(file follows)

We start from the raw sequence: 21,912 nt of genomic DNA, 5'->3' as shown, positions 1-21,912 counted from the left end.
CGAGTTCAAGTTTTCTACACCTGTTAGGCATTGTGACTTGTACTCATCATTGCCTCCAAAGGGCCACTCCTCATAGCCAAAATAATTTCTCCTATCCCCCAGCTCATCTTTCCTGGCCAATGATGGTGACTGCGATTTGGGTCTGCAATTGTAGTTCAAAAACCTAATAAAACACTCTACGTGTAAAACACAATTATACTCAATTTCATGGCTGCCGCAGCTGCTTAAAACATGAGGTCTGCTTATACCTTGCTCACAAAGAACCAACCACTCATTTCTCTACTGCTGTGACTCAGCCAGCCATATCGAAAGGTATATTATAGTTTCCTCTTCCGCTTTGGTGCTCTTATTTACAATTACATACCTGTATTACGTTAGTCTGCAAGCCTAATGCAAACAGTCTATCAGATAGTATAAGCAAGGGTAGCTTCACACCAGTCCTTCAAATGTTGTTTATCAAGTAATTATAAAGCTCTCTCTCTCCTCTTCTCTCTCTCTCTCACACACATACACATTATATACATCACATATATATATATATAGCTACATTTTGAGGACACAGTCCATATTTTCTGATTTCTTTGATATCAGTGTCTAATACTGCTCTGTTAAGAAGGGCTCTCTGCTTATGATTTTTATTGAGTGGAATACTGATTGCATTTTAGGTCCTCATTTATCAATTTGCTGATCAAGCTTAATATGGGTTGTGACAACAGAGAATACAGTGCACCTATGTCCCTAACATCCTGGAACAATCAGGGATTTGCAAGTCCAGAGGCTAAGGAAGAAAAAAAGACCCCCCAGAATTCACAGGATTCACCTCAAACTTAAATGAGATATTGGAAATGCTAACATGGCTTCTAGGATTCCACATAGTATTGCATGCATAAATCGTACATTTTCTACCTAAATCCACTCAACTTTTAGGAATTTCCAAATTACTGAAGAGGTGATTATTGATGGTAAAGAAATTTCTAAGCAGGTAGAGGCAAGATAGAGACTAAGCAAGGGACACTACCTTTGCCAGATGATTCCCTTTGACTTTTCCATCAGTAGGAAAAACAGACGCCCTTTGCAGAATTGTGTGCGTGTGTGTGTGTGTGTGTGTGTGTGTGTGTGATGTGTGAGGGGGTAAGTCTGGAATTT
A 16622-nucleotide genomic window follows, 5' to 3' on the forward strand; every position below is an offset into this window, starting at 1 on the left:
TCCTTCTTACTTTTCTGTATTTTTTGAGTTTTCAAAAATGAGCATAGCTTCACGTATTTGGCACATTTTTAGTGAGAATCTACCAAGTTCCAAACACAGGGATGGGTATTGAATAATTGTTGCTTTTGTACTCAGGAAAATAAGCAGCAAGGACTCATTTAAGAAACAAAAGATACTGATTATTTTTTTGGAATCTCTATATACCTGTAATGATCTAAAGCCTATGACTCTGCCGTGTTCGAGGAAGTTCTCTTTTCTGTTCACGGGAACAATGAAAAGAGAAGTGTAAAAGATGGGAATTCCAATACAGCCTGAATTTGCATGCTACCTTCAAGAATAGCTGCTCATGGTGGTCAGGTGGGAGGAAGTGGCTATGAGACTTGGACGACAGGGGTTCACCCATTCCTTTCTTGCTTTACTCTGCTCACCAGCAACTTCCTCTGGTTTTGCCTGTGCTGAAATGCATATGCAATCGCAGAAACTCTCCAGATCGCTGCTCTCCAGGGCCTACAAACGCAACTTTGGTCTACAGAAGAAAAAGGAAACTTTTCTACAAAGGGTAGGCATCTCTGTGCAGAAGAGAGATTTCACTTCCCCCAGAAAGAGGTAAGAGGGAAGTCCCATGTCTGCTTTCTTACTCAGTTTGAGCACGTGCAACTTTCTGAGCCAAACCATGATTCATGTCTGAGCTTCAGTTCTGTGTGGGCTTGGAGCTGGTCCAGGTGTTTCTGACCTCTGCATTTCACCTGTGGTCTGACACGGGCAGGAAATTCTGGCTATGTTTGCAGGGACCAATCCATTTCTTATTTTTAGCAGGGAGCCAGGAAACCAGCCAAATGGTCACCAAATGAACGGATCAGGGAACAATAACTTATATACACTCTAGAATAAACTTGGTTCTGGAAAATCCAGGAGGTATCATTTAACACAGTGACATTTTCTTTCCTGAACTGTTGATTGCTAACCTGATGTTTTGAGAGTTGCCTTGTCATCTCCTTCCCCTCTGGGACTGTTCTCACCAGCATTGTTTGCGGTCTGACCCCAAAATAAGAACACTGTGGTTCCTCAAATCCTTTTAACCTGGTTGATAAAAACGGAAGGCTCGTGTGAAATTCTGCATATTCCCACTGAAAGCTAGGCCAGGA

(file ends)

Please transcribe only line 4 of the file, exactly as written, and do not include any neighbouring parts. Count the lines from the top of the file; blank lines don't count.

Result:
TCCTTCTTACTTTTCTGTATTTTTTGAGTTTTCAAAAATGAGCATAGCTTCACGTATTTGGCACATTTTTAGTGAGAATCTACCAAGTTCCAAACACAGGGATGGGTATTGAATAATTGTTGCTTTTGTACTCAGGAAAATAAGCAGCAAGGACTCATTTAAGAAACAAAAGATACTGATTATTTTTTTGGAATCTCTATATACCTGTAATGATCTAAAGCCTATGACTCTGCCGTGTTCGAGGAAGTTCTCTTTTCTGTTCACGGGAACAATGAAAAGAGAAGTGTAAAAGATGGGAATTCCAATACAGCCTGAATTTGCATGCTACCTTCAAGAATAGCTGCTCATGGTGGTCAGGTGGGAGGAAGTGGCTATGAGACTTGGACGACAGGGGTTCACCCATTCCTTTCTTGCTTTACTCTGCTCACCAGCAACTTCCTCTGGTTTTGCCTGTGCTGAAATGCATATGCAATCGCAGAAACTCTCCAGATCGCTGCTCTCCAGGGCCTACAAACGCAACTTTGGTCTACAGAAGAAAAAGGAAACTTTTCTACAAAGGGTAGGCATCTCTGTGCAGAAGAGAGATTTCACTTCCCCCAGAAAGAGGTAAGAGGGAAGTCCCATGTCTGCTTTCTTACTCAGTTTGAGCACGTGCAACTTTCTGAGCCAAACCATGATTCATGTCTGAGCTTCAGTTCTGTGTGGGCTTGGAGCTGGTCCAGGTGTTTCTGACCTCTGCATTTCACCTGTGGTCTGACACGGGCAGGAAATTCTGGCTATGTTTGCAGGGACCAATCCATTTCTTATTTTTAGCAGGGAGCCAGGAAACCAGCCAAATGGTCACCAAATGAACGGATCAGGGAACAATAACTTATATACACTCTAGAATAAACTTGGTTCTGGAAAATCCAGGAGGTATCATTTAACACAGTGACATTTTCTTTCCTGAACTGTTGATTGCTAACCTGATGTTTTGAGAGTTGCCTTGTCATCTCCTTCCCCTCTGGGACTGTTCTCACCAGCATTGTTTGCGGTCTGACCCCAAAATAAGAACACTGTGGTTCCTCAAATCCTTTTAACCTGGTTGATAAAAACGGAAGGCTCGTGTGAAATTCTGCATATTCCCACTGAAAGCTAGGCCAGGA